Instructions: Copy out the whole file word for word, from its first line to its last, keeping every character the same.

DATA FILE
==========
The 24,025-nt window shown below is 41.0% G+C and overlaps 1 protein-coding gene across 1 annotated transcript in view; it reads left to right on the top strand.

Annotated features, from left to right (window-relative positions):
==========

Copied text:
The 24,025-nt window shown below is 41.0% G+C and overlaps 1 protein-coding gene across 1 annotated transcript in view; it reads left to right on the top strand.

Annotated features, from left to right (window-relative positions):